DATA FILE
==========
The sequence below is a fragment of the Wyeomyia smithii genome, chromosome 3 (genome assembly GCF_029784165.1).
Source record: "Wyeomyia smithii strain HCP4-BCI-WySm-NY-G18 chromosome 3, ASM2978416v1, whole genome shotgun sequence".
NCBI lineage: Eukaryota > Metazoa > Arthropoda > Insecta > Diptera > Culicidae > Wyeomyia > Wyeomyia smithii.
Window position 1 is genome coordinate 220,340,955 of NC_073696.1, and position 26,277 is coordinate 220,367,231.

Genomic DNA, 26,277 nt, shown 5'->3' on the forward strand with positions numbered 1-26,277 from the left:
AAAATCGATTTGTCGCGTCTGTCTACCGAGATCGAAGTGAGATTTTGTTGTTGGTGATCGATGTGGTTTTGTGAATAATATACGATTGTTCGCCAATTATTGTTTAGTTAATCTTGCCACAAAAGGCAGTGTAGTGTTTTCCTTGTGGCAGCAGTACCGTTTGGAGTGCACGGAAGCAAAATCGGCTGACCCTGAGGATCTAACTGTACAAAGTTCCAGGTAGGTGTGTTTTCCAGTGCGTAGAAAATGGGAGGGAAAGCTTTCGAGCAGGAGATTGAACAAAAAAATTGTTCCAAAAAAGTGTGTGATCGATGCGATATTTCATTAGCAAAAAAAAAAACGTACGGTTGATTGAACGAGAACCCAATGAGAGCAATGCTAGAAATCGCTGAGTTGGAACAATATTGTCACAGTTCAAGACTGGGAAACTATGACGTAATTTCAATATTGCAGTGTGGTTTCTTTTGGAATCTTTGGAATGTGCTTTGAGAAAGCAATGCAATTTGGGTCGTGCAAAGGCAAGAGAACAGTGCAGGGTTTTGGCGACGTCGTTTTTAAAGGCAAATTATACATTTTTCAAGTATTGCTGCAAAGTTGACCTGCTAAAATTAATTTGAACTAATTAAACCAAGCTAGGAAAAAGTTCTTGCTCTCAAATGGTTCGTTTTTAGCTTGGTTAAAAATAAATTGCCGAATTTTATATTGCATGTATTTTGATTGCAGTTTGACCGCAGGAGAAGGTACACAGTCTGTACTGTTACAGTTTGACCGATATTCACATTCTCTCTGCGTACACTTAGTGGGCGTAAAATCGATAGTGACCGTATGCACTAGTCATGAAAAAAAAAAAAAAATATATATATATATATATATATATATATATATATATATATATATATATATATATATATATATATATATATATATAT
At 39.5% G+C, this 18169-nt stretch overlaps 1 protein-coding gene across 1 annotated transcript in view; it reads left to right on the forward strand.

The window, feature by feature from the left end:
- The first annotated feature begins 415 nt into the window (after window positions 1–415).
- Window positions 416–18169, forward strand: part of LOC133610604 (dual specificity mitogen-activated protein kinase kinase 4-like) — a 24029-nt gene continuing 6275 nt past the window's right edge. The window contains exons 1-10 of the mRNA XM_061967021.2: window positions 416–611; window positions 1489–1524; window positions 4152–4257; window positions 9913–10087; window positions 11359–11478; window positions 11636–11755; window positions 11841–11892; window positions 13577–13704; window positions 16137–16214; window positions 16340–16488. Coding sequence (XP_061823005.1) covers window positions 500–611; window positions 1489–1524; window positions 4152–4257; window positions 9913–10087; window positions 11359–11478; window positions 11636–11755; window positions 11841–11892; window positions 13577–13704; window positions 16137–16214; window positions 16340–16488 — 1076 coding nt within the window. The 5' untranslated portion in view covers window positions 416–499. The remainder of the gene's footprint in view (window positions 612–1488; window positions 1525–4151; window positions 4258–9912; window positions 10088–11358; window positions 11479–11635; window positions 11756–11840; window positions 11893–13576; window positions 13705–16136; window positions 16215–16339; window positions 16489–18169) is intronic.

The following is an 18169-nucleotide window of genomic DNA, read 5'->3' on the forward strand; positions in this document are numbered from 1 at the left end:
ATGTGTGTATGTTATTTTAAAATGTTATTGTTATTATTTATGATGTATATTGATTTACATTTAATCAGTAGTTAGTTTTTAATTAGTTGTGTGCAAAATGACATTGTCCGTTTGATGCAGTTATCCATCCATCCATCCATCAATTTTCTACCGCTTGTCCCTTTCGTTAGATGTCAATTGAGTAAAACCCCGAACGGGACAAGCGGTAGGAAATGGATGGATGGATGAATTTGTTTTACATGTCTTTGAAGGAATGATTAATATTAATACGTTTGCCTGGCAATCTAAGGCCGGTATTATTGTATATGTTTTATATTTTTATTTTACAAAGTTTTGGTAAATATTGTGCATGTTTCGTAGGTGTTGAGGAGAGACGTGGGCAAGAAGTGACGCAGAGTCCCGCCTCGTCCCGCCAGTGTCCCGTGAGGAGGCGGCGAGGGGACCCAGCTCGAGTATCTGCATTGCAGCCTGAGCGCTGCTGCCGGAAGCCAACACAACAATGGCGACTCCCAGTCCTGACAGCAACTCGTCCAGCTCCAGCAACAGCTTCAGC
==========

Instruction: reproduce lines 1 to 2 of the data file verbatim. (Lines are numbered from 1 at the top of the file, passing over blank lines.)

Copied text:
The sequence below is a fragment of the Wyeomyia smithii genome, chromosome 3 (genome assembly GCF_029784165.1).
Source record: "Wyeomyia smithii strain HCP4-BCI-WySm-NY-G18 chromosome 3, ASM2978416v1, whole genome shotgun sequence".